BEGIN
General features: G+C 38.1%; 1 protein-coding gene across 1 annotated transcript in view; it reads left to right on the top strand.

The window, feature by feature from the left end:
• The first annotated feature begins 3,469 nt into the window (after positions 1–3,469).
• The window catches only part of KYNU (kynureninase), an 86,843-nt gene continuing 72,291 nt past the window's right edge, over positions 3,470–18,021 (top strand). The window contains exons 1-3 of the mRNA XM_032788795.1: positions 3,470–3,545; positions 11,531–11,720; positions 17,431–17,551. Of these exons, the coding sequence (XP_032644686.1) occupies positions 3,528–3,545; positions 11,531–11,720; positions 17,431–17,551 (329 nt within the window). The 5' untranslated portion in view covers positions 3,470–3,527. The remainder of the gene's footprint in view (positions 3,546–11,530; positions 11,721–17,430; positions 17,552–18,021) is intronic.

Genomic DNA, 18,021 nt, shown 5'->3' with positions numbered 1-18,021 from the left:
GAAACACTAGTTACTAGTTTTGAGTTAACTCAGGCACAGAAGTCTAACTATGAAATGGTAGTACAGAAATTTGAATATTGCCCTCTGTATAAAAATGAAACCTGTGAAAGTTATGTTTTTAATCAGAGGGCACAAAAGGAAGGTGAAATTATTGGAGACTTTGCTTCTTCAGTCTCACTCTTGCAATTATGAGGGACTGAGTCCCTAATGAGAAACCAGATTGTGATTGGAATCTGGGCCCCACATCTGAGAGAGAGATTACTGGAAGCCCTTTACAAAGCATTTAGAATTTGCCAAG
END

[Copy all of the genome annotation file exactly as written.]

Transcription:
General features: G+C 38.1%; 1 protein-coding gene across 1 annotated transcript in view; it reads left to right on the top strand.

The window, feature by feature from the left end:
• The first annotated feature begins 3,469 nt into the window (after positions 1–3,469).
• The window catches only part of KYNU (kynureninase), an 86,843-nt gene continuing 72,291 nt past the window's right edge, over positions 3,470–18,021 (top strand). The window contains exons 1-3 of the mRNA XM_032788795.1: positions 3,470–3,545; positions 11,531–11,720; positions 17,431–17,551. Of these exons, the coding sequence (XP_032644686.1) occupies positions 3,528–3,545; positions 11,531–11,720; positions 17,431–17,551 (329 nt within the window). The 5' untranslated portion in view covers positions 3,470–3,527. The remainder of the gene's footprint in view (positions 3,546–11,530; positions 11,721–17,430; positions 17,552–18,021) is intronic.

Genomic DNA, 18,021 nt, shown 5'->3' with positions numbered 1-18,021 from the left:
GAAACACTAGTTACTAGTTTTGAGTTAACTCAGGCACAGAAGTCTAACTATGAAATGGTAGTACAGAAATTTGAATATTGCCCTCTGTATAAAAATGAAACCTGTGAAAGTTATGTTTTTAATCAGAGGGCACAAAAGGAAGGTGAAATTATTGGAGACTTTGCTTCTTCAGTCTCACTCTTGCAATTATGAGGGACTGAGTCCCTAATGAGAAACCAGATTGTGATTGGAATCTGGGCCCCACATCTGAGAGAGAGATTACTGGAAGCCCTTTACAAAGCATTTAGAATTTGCCAAG